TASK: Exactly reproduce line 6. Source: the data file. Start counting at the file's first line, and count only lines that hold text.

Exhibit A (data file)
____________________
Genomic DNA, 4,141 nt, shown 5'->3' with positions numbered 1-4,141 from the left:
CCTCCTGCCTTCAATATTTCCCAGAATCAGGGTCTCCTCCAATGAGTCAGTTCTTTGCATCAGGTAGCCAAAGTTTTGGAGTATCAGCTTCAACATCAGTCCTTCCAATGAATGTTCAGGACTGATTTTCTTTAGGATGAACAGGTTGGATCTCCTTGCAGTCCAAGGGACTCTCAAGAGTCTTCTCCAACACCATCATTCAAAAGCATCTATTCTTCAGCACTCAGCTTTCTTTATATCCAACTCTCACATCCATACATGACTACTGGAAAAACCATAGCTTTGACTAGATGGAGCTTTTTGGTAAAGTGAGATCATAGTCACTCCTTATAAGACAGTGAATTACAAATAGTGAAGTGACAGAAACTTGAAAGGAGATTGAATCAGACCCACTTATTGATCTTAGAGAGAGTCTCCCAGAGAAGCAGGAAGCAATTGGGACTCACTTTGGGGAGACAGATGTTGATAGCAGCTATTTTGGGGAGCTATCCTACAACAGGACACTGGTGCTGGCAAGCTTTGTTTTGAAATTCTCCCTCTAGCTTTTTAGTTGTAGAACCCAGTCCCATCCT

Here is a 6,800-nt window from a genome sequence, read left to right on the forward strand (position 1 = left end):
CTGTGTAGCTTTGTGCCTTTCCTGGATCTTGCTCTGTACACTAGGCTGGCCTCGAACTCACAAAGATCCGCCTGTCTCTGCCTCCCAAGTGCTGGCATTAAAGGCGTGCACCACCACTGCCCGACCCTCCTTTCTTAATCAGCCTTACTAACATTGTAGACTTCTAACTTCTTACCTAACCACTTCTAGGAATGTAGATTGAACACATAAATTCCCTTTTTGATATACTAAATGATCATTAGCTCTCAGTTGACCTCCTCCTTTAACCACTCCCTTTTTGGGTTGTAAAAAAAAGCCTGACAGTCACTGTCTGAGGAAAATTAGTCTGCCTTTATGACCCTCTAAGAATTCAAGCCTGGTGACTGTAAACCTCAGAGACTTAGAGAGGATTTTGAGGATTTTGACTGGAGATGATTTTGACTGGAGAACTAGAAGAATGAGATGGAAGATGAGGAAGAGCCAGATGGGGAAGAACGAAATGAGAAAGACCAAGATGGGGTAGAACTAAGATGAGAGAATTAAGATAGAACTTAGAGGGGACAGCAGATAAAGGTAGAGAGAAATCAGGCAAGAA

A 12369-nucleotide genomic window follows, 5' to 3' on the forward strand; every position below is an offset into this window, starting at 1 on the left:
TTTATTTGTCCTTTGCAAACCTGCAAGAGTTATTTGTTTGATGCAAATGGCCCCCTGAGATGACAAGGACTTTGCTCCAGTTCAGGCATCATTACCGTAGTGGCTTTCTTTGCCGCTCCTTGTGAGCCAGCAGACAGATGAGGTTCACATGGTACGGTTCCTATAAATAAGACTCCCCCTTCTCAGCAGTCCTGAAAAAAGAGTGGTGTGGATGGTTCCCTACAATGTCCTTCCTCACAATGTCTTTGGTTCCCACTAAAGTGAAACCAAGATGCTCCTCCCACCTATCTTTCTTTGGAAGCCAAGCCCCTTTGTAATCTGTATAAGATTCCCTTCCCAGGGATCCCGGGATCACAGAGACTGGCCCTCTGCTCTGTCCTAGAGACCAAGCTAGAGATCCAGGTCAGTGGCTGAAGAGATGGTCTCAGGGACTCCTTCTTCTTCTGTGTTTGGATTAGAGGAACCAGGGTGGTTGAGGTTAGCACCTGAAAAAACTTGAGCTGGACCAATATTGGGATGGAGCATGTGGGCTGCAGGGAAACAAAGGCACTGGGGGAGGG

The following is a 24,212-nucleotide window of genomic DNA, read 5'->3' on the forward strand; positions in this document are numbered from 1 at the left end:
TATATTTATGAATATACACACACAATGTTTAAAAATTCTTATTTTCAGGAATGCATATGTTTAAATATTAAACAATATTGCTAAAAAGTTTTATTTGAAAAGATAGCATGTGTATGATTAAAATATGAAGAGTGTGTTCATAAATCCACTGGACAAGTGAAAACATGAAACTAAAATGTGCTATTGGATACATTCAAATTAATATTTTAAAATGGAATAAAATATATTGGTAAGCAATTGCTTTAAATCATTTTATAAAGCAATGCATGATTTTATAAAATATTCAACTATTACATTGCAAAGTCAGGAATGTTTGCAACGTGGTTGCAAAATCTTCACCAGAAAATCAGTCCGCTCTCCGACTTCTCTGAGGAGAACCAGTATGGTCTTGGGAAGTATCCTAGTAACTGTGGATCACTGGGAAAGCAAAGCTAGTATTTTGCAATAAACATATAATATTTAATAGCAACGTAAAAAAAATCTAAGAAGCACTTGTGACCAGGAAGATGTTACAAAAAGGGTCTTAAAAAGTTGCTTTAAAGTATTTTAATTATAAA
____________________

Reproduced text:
TTTATTTGTCCTTTGCAAACCTGCAAGAGTTATTTGTTTGATGCAAATGGCCCCCTGAGATGACAAGGACTTTGCTCCAGTTCAGGCATCATTACCGTAGTGGCTTTCTTTGCCGCTCCTTGTGAGCCAGCAGACAGATGAGGTTCACATGGTACGGTTCCTATAAATAAGACTCCCCCTTCTCAGCAGTCCTGAAAAAAGAGTGGTGTGGATGGTTCCCTACAATGTCCTTCCTCACAATGTCTTTGGTTCCCACTAAAGTGAAACCAAGATGCTCCTCCCACCTATCTTTCTTTGGAAGCCAAGCCCCTTTGTAATCTGTATAAGATTCCCTTCCCAGGGATCCCGGGATCACAGAGACTGGCCCTCTGCTCTGTCCTAGAGACCAAGCTAGAGATCCAGGTCAGTGGCTGAAGAGATGGTCTCAGGGACTCCTTCTTCTTCTGTGTTTGGATTAGAGGAACCAGGGTGGTTGAGGTTAGCACCTGAAAAAACTTGAGCTGGACCAATATTGGGATGGAGCATGTGGGCTGCAGGGAAACAAAGGCACTGGGGGAGGG